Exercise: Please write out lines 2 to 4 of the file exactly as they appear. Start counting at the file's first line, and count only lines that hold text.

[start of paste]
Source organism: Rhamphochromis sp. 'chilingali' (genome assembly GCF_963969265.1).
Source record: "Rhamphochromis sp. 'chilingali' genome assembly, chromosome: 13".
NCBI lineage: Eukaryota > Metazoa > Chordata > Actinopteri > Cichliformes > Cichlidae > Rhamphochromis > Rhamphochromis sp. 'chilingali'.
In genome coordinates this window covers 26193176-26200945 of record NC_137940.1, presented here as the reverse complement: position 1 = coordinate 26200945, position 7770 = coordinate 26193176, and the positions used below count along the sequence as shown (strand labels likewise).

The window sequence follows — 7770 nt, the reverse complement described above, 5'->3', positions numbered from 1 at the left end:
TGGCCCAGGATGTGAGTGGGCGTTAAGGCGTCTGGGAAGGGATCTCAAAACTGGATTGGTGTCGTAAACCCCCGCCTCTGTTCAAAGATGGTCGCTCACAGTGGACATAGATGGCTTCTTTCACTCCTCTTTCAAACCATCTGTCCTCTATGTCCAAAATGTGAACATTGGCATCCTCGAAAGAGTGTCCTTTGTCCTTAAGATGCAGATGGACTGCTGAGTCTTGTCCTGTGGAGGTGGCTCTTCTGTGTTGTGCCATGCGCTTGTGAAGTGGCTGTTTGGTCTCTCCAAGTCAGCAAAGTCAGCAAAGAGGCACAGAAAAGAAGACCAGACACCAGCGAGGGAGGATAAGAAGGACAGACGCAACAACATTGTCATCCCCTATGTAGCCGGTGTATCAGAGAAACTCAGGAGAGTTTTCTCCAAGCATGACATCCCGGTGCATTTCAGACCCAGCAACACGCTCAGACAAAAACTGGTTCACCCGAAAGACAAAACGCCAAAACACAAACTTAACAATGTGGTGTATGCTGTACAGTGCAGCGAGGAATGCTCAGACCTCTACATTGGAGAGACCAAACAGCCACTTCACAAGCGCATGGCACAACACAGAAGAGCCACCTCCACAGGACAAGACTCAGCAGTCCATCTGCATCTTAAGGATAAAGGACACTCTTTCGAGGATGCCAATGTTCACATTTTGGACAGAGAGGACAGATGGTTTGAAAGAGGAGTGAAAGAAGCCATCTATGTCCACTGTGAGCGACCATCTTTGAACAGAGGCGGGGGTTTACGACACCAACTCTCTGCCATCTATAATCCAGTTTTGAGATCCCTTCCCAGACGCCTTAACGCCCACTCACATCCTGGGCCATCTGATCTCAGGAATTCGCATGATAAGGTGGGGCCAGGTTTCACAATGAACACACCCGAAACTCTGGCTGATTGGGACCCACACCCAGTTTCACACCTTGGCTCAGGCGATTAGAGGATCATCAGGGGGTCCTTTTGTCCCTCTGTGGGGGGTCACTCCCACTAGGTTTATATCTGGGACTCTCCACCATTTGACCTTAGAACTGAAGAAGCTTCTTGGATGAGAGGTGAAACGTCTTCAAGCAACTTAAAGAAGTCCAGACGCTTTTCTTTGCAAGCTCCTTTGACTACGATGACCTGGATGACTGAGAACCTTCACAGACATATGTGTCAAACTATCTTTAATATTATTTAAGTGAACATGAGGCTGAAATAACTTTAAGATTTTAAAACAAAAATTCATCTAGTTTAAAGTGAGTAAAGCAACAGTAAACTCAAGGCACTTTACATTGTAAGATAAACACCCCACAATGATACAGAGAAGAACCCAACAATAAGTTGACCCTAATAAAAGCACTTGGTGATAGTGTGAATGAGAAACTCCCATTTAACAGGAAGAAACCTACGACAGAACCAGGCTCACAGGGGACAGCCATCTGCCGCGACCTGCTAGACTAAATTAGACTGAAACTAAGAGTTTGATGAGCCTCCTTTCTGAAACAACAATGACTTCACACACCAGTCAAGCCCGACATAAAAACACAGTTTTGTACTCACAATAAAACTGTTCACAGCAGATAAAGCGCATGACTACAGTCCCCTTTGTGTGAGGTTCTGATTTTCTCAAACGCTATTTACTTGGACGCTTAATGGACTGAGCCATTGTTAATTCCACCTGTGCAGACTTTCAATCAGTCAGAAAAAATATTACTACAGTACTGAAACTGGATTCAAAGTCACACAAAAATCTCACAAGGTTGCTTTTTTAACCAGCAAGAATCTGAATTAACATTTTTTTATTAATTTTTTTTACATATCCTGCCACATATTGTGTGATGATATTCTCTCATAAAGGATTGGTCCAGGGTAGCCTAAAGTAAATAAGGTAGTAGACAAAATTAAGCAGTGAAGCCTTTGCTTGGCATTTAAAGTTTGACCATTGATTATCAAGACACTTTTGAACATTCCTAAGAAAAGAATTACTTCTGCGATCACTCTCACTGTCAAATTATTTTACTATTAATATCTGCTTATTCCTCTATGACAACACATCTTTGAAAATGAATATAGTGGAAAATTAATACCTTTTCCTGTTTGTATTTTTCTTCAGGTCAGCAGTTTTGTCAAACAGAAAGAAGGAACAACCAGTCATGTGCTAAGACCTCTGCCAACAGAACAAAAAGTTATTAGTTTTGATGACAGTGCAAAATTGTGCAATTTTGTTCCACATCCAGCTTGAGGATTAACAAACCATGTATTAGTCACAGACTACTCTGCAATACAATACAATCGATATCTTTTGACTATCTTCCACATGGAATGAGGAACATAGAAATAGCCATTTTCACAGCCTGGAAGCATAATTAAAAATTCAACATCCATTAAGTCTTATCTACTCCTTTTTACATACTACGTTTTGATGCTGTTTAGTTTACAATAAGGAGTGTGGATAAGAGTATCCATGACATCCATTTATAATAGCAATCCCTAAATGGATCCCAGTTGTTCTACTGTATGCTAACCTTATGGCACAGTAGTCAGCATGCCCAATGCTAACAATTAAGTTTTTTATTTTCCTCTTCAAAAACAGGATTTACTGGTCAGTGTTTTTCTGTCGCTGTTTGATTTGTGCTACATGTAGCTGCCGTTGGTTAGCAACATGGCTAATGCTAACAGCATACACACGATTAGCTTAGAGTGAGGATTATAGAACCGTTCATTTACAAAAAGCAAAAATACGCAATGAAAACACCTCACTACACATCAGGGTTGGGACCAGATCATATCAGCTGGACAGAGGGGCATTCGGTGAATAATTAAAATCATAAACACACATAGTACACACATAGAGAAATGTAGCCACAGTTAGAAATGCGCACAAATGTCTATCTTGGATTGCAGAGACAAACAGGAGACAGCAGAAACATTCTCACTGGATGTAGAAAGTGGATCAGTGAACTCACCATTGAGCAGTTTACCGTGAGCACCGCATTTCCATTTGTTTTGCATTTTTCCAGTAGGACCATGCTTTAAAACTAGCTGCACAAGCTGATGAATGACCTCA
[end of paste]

Source record: "Rhamphochromis sp. 'chilingali' genome assembly, chromosome: 13".
NCBI lineage: Eukaryota > Metazoa > Chordata > Actinopteri > Cichliformes > Cichlidae > Rhamphochromis > Rhamphochromis sp. 'chilingali'.
In genome coordinates this window covers 26193176-26200945 of record NC_137940.1, presented here as the reverse complement: position 1 = coordinate 26200945, position 7770 = coordinate 26193176, and the positions used below count along the sequence as shown (strand labels likewise).